U.S.

Marijuana Legalization Hits All-time High Support, Even From Republicans

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A strong majority of Americans (64 percent) now say marijuana should be legal, according to a new Gallup poll. Getty Images

The movement for marijuana legalization is riding high. Like so high, man.  

A strong majority of Americans (64 percent) now say marijuana should be legal, according to a new Gallup poll—and even support from Republicans is suddenly blazing. It is the strongest public support for legal weed ever recorded in the survey and falls in line with a national trend of more love for bud.

Views on legalizing pot have shifted drastically over the past decade. In 2001, only about a third of the U.S. public supported legalization, according to Gallup. But since 2013, a majority of U.S. adults have steadily been in favor of making ganja use OK in the eyes of the law.

For the first time ever, a majority of Republicans—51 percent—support legalization, which stands in stark contrast with the Trump administration. Attorney General Jeff Sessions has said marijuana is only "slightly less awful" than heroin, and has vowed to crack down even on medical marijuana and pot in the few states that have legalized it.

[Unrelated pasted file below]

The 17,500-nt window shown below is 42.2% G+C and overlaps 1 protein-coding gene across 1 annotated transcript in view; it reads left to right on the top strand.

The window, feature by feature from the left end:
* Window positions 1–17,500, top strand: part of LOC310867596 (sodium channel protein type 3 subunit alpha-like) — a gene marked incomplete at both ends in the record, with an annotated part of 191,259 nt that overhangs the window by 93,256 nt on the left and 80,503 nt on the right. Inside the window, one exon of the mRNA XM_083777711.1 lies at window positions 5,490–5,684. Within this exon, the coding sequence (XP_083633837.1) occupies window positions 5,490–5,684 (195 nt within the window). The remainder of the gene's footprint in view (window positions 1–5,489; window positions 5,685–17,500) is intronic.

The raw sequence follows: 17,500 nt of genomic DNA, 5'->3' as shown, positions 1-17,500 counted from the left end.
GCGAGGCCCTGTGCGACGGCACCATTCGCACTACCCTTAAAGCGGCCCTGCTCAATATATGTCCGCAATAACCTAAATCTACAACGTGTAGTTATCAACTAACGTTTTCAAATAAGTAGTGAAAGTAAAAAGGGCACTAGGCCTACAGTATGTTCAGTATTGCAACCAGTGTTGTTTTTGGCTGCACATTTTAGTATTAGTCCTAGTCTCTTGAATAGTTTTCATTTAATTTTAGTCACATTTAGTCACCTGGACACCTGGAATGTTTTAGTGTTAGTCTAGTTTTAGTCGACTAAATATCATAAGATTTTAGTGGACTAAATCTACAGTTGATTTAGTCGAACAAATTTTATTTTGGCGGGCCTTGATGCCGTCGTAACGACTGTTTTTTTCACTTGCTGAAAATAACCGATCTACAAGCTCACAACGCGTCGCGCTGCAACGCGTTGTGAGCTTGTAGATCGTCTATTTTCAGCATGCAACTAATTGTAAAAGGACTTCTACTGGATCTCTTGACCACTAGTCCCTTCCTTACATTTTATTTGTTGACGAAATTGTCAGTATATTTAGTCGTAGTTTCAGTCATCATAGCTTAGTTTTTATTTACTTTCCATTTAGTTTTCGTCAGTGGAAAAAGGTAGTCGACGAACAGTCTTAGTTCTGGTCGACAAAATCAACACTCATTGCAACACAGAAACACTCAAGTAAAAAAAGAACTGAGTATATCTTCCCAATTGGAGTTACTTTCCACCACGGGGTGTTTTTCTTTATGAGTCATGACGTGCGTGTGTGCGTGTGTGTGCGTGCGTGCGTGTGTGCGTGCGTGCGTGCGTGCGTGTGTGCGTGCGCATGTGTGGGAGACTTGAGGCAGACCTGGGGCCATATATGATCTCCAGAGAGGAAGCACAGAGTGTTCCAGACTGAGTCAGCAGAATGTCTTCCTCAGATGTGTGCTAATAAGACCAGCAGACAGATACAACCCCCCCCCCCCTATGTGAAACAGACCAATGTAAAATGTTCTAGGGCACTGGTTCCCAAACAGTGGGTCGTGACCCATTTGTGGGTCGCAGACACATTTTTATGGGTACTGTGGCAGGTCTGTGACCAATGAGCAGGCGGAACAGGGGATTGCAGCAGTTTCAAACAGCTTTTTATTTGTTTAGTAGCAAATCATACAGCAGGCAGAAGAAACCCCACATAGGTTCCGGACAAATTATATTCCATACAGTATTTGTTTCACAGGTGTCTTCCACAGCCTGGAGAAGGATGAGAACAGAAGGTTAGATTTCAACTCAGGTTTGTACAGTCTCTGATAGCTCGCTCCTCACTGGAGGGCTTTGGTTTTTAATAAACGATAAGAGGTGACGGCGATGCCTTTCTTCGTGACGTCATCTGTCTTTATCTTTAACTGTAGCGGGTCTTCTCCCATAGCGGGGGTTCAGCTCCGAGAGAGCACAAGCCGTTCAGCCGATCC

Meanwhile, roughly seven out of 10 Democrats want to make toking up legal.

Marijuana remains illegal under federal law, but eight states and Washington, D.C., have legalized recreational weed. Maine passed a legalization bill earlier this year, but its Republican governor, Paul LePage, has said he won't sign it. 

In August, Democratic Senator Cory Booker of New Jersey introduced legislation to legalize marijuana nationwide, citing the disproportionate punishments people of color have faced for using it.

"For decades, the failed War on Drugs has racked up millions of nonviolent drug offenders—especially for marijuana-related offenses—at an incredible cost of lost human potential, torn-apart families and communities, and taxpayer dollars," Booker said in a Facebook post as he introduced the legislation.

In 2016, more people were arrested in the U.S. for pot possession—roughly 587,700—than for all crimes the FBI classifies as violent, including murder, rape, aggravated assault and robbery. 

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